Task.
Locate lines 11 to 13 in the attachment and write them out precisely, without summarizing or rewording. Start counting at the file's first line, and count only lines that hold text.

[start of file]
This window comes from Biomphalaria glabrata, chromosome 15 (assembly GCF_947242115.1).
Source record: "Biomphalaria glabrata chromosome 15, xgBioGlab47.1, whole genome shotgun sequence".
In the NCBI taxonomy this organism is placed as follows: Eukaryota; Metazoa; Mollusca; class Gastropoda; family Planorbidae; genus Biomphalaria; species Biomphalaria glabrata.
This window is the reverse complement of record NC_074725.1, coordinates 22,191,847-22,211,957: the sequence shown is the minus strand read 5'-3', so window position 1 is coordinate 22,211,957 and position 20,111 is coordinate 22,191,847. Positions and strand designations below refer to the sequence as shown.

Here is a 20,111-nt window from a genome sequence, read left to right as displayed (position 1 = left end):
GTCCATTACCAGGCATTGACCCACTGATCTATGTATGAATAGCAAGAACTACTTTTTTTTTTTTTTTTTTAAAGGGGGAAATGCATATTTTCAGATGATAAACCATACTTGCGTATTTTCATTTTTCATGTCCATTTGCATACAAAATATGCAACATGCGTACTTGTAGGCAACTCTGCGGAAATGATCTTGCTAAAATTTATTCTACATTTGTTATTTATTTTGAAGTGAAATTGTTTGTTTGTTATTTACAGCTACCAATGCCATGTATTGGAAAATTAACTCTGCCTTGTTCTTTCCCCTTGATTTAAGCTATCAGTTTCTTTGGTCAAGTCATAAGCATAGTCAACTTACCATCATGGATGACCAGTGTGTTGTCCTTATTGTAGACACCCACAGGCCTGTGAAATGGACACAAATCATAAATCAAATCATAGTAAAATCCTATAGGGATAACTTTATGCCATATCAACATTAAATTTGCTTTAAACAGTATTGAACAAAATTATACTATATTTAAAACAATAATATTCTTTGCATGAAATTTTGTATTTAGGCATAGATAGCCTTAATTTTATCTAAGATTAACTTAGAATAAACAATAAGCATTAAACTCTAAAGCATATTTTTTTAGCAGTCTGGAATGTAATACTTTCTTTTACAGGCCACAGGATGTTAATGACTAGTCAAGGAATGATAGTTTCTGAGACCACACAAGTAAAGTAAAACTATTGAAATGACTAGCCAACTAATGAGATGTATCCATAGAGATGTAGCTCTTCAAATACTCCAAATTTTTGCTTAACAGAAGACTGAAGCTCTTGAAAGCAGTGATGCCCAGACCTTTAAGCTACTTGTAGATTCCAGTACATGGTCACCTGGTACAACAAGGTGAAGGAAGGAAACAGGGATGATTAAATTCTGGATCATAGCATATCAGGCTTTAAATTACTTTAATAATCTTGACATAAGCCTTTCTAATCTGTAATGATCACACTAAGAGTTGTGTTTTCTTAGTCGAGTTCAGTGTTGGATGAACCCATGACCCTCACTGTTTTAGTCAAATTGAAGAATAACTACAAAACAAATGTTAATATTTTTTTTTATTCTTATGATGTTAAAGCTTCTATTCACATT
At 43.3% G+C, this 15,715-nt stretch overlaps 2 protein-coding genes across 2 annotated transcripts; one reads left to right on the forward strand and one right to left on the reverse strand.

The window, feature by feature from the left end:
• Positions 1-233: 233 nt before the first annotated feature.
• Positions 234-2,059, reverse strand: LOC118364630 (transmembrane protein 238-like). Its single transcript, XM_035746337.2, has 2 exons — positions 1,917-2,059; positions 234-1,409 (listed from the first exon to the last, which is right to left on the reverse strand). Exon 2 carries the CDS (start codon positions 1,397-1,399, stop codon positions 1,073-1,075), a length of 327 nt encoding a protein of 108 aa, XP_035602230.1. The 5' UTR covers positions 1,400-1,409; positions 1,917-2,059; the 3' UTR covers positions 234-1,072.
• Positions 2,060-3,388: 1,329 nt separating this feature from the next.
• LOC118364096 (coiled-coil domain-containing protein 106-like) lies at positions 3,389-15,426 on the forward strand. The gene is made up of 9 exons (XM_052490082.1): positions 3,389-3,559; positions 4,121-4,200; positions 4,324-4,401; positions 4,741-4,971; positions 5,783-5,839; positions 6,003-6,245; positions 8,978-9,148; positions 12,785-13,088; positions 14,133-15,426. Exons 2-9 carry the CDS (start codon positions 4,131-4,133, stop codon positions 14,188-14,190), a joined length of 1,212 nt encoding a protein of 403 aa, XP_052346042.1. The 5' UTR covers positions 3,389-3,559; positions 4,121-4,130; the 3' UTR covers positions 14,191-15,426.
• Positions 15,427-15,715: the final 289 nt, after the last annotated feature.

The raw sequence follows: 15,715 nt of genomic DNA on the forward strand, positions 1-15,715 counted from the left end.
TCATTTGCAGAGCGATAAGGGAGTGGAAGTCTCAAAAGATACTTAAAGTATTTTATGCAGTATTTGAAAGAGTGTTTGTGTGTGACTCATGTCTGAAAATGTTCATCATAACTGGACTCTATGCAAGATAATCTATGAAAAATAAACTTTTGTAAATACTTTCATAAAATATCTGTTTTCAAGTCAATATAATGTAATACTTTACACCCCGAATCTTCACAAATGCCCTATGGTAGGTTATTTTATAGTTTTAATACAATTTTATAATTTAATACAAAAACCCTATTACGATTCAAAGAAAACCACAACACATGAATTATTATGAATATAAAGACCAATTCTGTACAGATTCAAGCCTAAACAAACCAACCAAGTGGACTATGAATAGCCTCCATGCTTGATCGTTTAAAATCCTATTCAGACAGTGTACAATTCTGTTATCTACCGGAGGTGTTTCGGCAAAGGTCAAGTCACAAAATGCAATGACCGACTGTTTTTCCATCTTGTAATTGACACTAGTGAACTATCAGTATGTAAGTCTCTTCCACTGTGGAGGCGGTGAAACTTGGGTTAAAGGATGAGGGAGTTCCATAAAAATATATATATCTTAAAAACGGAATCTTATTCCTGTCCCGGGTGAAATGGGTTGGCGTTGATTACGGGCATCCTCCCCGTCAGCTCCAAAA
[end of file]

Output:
• Positions 2,060-3,388: 1,329 nt separating this feature from the next.
• LOC118364096 (coiled-coil domain-containing protein 106-like) lies at positions 3,389-15,426 on the forward strand. The gene is made up of 9 exons (XM_052490082.1): positions 3,389-3,559; positions 4,121-4,200; positions 4,324-4,401; positions 4,741-4,971; positions 5,783-5,839; positions 6,003-6,245; positions 8,978-9,148; positions 12,785-13,088; positions 14,133-15,426. Exons 2-9 carry the CDS (start codon positions 4,131-4,133, stop codon positions 14,188-14,190), a joined length of 1,212 nt encoding a protein of 403 aa, XP_052346042.1. The 5' UTR covers positions 3,389-3,559; positions 4,121-4,130; the 3' UTR covers positions 14,191-15,426.
• Positions 15,427-15,715: the final 289 nt, after the last annotated feature.